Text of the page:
Bob Dylan shares his candid thoughts on streaming and how it has made music “too smooth and painless. Everything’s too easy.”
In a rare interview, the legendary Bob Dylan recently shared his stream-of-consciousness thoughts on technology and culture in the modern age and the ease of access to streaming music. The 81-year-old singer-songwriter and artist has numerous credits and awards, including 10 Grammys, an Oscar, and the 2016 Nobel Prize in Literature. Most recently, he released his second book, “The Philosophy of Modern Song.”
“I do love the sound of old vinyl, especially on a tube record player from back in the day,” says Dylan, who explains he also listens to music on CD, satellite radio, and streaming. “I bought three in an antique store in Oregon about 30 years ago. The tone quality is so powerful and miraculous, has so much depth. It always takes me back to the days when life was different and unpredictable.”
“Streaming has made music too smooth and painless. Everything’s too easy. Just one stroke of the ring finger, middle finger, one little click, that’s all it takes,” he continues.
“We’ve dropped the coin right into the slot. We’re pill poppers, cube heads and day trippers, hanging in, hanging out, gobbling blue devils, black mollies, anything we can get our hands on,” Dylan elaborates, painting the picture he sees as if he’s writing lyrics.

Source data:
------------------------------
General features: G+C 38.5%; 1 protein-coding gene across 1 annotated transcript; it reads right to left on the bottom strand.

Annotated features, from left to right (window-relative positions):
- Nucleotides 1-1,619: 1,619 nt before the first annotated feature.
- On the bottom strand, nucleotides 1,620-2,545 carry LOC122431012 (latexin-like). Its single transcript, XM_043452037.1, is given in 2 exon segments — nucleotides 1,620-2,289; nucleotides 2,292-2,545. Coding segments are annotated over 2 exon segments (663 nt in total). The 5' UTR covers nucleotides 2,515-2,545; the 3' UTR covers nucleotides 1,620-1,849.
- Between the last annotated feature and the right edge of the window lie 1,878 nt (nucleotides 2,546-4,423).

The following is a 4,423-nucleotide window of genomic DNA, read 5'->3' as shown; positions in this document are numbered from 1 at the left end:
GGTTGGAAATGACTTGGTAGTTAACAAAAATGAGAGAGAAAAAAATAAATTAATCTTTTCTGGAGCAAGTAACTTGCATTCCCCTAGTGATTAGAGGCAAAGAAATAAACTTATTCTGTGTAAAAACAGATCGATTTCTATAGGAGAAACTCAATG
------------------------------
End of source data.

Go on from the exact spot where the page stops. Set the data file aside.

“Not to mention the nose candy and ganga (sic) grass. It’s all too easy, too democratic. You need a solar X-ray detector just to find somebody’s heart, see if they still have one.”
On discovering a great song, Bob Dylan says it’s a gut reaction and an emotional one that stays in your head long after you hear it. But he believes few modern pieces have the staying power to become standards.
“You don’t have to be a great singer to sing it. It’s bell, book, and candle. It touches you in secret places, strikes your innermost being,” he describes. “I can’t listen to music passively because I’m always assessing what’s special — or not — about a song and looking for inspiration in fragments, riffs, chords, even lyrics.”
“Very few songs of today will go on to become standards. Who is going to write standards today? A rap artist? A hip-hop or rock star? A raver, a sampling expert, a pop singer? That’s music for the establishment,” says Dylan.
“It’s easy listening. It just parodies real life, goes through the motions, puts on an act. A standard is on another level. It’s a role model for other songs, one in a thousand.”
Despite his divisive thoughts on modern music, Dylan’s views on social media appear much more open-minded. While he says social media enables users to “refashion anything, blot out memories, and change history,” he also recognizes it “brings happiness to a lot of people. Some people even discover love there. It’s fantastic if you’re a sociable person; the communication lines are wide open. But they can divide and separate us, as well.”